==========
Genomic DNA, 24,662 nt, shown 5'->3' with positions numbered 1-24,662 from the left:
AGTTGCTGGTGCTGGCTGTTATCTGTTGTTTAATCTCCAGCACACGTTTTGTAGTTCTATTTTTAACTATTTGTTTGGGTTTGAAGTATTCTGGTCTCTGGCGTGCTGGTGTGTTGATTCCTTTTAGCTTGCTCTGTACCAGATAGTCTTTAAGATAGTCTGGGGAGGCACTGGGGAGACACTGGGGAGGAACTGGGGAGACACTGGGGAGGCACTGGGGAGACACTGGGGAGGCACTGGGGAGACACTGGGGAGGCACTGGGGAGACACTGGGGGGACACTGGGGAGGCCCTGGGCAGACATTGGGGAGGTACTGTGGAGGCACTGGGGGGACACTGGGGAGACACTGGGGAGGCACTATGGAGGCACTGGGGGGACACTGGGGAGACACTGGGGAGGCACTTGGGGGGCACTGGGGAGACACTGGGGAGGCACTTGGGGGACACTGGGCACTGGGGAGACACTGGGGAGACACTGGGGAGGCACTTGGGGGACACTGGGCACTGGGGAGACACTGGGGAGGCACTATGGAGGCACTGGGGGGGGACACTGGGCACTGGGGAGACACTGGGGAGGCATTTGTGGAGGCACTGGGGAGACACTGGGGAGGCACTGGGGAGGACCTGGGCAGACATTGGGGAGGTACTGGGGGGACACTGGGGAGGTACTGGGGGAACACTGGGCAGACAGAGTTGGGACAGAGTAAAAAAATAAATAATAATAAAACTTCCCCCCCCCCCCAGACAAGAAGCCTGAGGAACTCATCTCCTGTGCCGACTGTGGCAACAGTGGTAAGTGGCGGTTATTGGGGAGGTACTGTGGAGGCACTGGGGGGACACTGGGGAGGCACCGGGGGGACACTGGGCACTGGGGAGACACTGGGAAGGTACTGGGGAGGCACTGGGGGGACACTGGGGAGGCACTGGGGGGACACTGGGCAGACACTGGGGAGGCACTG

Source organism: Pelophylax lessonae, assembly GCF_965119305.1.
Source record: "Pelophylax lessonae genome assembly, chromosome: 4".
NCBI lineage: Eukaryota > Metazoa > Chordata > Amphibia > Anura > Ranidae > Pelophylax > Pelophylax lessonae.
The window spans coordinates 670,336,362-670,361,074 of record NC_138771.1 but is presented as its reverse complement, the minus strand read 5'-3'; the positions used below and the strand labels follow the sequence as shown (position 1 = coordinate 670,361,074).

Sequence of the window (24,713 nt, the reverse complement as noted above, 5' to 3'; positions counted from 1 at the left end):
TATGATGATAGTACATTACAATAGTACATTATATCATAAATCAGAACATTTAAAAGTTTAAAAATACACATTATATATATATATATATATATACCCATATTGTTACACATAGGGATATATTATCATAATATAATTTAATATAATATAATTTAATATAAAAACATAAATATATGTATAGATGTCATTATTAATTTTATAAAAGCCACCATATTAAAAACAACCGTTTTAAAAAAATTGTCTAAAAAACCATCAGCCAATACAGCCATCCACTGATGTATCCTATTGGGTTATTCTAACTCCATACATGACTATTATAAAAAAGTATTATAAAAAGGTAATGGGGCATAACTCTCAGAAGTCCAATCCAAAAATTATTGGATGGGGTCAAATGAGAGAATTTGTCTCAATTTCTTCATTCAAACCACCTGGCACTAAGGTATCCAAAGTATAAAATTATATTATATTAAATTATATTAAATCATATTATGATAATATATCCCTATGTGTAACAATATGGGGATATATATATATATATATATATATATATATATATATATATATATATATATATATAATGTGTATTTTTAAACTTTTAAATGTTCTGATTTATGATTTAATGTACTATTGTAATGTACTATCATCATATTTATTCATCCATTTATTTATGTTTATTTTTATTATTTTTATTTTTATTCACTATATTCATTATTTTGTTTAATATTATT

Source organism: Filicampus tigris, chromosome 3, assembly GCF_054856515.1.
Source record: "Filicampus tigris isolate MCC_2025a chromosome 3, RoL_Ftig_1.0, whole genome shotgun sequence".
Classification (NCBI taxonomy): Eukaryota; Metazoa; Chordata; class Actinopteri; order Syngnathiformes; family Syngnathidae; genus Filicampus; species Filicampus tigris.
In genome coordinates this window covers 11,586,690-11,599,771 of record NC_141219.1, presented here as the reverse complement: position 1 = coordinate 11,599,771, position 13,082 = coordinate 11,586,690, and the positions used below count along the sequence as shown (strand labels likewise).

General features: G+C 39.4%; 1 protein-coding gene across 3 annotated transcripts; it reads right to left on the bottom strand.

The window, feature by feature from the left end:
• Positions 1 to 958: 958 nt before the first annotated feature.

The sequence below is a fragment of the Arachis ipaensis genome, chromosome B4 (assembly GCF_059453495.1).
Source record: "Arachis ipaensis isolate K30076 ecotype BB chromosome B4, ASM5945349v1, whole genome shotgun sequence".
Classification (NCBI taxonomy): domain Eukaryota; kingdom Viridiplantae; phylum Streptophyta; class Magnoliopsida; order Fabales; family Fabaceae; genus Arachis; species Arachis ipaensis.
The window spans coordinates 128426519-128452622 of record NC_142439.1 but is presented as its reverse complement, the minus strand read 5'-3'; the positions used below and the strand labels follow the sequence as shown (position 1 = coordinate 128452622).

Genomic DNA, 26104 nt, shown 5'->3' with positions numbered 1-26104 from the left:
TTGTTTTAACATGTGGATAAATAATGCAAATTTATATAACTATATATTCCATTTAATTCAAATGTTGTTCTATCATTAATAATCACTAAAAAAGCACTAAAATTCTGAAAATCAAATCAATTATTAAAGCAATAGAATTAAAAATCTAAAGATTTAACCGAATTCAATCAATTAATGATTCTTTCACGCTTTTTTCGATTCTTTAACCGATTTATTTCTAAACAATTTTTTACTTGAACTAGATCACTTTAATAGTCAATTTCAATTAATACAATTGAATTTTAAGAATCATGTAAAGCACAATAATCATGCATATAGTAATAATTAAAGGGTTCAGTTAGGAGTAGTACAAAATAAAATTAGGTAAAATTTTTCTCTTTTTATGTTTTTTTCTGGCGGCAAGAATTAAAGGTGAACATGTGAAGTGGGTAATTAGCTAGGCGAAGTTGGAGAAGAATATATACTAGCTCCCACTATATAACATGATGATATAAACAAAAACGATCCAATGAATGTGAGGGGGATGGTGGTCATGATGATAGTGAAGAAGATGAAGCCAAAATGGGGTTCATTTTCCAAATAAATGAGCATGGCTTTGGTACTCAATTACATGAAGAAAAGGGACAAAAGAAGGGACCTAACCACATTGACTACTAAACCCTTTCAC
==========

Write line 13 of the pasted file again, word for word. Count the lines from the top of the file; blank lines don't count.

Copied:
General features: G+C 39.4%; 1 protein-coding gene across 3 annotated transcripts; it reads right to left on the bottom strand.